In an unusual move, David Zwirner, a mega-gallery that’s best known for representing artists like Yayoi Kusama, Jordan Wolfson, and Kerry James Marshall, will help bankroll the literary magazine the Drift, which has gained a loyal following in New York.
The gallery said on Wednesday that it would become the Drift‘s lead funder. Through the arrangement, the Drift will be able to grow its budget, and David Zwirner will host the publication’s gala starting next year.
Founded in 2020 by Kiara Barrow and Rebecca Panovka, the Drift publishes a print edition three times a year. It was conceived as a throwback to a kind of publication that no longer exists: one that was willing to publish leftist journalism that is unabashedly intellectual, much of it in the form of long-form criticism. Almost all of the writing, Barrow and Panovka wrote in the first issue, is by “young people who haven’t yet been absorbed into the media hivemind.”
“They are a nonprofit, and they are unbelievably worthy of support and in need of support,” Lucas Zwirner, the gallery’s head of content, said in an interview. “It felt like a way to be involved with a culture-shaping publication like the New York Review of Books.”
Since its launch, the Drift‘s offerings—and its parties—have been closely watched by many, including New Yorker editor David Remnick, who once told the New York Times, “I would be a fool not to read something like The Drift.” The Times‘s profile of the Drift called the publication “the lit mag of the moment.”
Readers of the Drift prize its offerings because they are lengthy, considered, and occasionally even controversial. Recent pieces have included essays on the “liberal apologia” for Anthony Fauci, the problems associated with capitalizing the word “Black,” and the pratfalls of talking about Minimalism using the terminology put forward by art historian Michael Fried.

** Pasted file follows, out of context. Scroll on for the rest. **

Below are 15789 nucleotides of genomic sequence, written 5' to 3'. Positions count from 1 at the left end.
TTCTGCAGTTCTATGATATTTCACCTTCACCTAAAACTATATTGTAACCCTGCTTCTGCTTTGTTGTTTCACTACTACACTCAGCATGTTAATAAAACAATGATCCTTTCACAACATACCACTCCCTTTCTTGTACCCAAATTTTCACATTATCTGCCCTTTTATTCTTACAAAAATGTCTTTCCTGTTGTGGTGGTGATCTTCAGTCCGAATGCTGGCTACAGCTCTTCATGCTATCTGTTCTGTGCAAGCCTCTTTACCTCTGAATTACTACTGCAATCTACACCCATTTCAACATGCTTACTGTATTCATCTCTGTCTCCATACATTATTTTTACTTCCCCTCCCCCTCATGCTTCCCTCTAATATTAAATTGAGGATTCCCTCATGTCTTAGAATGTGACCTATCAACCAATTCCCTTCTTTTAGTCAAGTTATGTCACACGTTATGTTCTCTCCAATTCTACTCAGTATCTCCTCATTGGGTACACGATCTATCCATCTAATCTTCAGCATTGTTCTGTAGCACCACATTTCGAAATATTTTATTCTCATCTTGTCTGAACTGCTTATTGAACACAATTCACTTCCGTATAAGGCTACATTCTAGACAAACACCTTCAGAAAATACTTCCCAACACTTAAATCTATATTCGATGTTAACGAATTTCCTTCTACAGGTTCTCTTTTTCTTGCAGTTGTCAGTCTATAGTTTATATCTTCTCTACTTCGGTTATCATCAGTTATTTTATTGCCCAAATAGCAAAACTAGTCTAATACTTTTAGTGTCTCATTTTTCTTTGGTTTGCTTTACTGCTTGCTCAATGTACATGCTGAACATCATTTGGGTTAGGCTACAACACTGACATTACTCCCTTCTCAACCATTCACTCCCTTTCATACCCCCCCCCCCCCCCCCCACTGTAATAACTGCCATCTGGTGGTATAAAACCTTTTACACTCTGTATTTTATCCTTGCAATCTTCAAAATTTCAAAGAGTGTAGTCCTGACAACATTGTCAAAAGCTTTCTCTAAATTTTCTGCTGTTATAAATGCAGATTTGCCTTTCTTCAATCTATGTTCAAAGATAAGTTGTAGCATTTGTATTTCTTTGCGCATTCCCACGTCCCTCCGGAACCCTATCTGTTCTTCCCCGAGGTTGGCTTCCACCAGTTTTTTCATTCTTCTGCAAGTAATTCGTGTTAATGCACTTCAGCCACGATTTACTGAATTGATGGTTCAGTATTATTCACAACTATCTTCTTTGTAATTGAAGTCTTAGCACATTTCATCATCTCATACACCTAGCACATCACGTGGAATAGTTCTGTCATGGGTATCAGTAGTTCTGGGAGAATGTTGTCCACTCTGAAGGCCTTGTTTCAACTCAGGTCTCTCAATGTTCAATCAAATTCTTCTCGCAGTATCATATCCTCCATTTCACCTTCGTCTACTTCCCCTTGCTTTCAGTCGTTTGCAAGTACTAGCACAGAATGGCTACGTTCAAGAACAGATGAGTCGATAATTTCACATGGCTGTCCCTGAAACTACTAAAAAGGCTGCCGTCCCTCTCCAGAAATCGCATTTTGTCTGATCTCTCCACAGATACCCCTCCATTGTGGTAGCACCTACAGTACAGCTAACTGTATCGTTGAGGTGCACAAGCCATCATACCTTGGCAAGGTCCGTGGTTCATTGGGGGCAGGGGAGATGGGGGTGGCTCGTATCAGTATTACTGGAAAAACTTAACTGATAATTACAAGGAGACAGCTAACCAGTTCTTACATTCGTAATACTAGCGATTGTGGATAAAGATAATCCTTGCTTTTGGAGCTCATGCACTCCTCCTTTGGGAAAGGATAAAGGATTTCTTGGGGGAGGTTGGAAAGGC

That last essay was penned by none other than Lucas Zwirner, who sent the editors of the Drift a cold pitch. The editing process was so “compelling,” he said, that he was moved to forge a longer-term partnership between the gallery and the magazine.
In a phone conversation, Barrow told ARTnews that the Drift’s sensibility wouldn’t be compromised by the new arrangement with David Zwirner.
“It’s important to us that the Drift remains independent—we’re not going to be incorporated into the gallery’s editorial wing in any way,” she said.
Instead, she continued, it would mainly allow the Drift’s editors, many of whom are volunteers, to commission “more ambitious writing and reporting projects” and to offer better freelance rates.
David Zwirner, like its competitors Pace, Gagosian, and Hauser & Wirth, has a publishing arm that puts out catalogues, biographies, and critical texts. Many of these books are related to the gallery’s artists, although not all of them are.
The Drift will bear no relationship to David Zwirner Books, yet the new arrangement is still a part of Lucas Zwirner’s efforts to expand the gallery’s editorial side.
He said he did not mind if many of the Drift‘s articles were not art-related—the gallery’s support was mainly meant as a way of helping to fund a new generation of writers. “There’s so much good that can come out of it and trickle into the world of letters,” Zwirner added.